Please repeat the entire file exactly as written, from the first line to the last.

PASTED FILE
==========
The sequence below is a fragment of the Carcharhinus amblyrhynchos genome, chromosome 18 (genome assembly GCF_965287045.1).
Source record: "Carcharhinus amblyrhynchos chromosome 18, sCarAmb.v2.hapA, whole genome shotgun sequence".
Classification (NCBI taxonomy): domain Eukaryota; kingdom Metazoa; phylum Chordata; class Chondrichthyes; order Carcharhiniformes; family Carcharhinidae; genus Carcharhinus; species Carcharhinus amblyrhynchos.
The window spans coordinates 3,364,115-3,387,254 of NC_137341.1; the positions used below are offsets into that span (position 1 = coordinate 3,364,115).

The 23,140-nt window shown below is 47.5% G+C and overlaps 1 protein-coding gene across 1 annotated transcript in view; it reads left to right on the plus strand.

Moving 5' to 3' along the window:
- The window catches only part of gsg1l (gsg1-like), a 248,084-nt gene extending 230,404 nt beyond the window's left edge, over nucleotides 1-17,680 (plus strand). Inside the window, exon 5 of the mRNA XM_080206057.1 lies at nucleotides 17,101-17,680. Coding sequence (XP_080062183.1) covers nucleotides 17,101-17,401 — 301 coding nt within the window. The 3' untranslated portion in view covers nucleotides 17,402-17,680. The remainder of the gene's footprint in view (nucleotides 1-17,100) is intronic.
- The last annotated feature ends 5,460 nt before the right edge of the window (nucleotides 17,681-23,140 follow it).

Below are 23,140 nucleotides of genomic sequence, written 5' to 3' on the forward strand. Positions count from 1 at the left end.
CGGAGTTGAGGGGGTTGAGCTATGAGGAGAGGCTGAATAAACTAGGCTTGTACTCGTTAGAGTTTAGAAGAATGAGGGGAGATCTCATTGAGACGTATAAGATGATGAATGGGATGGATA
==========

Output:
The sequence below is a fragment of the Carcharhinus amblyrhynchos genome, chromosome 18 (genome assembly GCF_965287045.1).
Source record: "Carcharhinus amblyrhynchos chromosome 18, sCarAmb.v2.hapA, whole genome shotgun sequence".
Classification (NCBI taxonomy): domain Eukaryota; kingdom Metazoa; phylum Chordata; class Chondrichthyes; order Carcharhiniformes; family Carcharhinidae; genus Carcharhinus; species Carcharhinus amblyrhynchos.
The window spans coordinates 3,364,115-3,387,254 of NC_137341.1; the positions used below are offsets into that span (position 1 = coordinate 3,364,115).

The 23,140-nt window shown below is 47.5% G+C and overlaps 1 protein-coding gene across 1 annotated transcript in view; it reads left to right on the plus strand.

Moving 5' to 3' along the window:
- The window catches only part of gsg1l (gsg1-like), a 248,084-nt gene extending 230,404 nt beyond the window's left edge, over nucleotides 1-17,680 (plus strand). Inside the window, exon 5 of the mRNA XM_080206057.1 lies at nucleotides 17,101-17,680. Coding sequence (XP_080062183.1) covers nucleotides 17,101-17,401 — 301 coding nt within the window. The 3' untranslated portion in view covers nucleotides 17,402-17,680. The remainder of the gene's footprint in view (nucleotides 1-17,100) is intronic.
- The last annotated feature ends 5,460 nt before the right edge of the window (nucleotides 17,681-23,140 follow it).

Below are 23,140 nucleotides of genomic sequence, written 5' to 3' on the forward strand. Positions count from 1 at the left end.
CGGAGTTGAGGGGGTTGAGCTATGAGGAGAGGCTGAATAAACTAGGCTTGTACTCGTTAGAGTTTAGAAGAATGAGGGGAGATCTCATTGAGACGTATAAGATGATGAATGGGATGGATA